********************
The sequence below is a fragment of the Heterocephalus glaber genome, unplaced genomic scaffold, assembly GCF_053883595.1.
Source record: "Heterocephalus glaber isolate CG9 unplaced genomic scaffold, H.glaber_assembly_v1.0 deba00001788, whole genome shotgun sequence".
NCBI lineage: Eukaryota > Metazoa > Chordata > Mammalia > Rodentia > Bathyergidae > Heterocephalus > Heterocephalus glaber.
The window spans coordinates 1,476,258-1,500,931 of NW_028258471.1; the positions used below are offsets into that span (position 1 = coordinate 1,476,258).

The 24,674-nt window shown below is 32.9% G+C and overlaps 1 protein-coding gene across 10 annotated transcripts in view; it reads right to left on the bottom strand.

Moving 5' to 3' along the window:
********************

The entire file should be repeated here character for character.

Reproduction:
The sequence below is a fragment of the Heterocephalus glaber genome, unplaced genomic scaffold, assembly GCF_053883595.1.
Source record: "Heterocephalus glaber isolate CG9 unplaced genomic scaffold, H.glaber_assembly_v1.0 deba00001788, whole genome shotgun sequence".
NCBI lineage: Eukaryota > Metazoa > Chordata > Mammalia > Rodentia > Bathyergidae > Heterocephalus > Heterocephalus glaber.
The window spans coordinates 1,476,258-1,500,931 of NW_028258471.1; the positions used below are offsets into that span (position 1 = coordinate 1,476,258).

The 24,674-nt window shown below is 32.9% G+C and overlaps 1 protein-coding gene across 10 annotated transcripts in view; it reads right to left on the bottom strand.

Moving 5' to 3' along the window: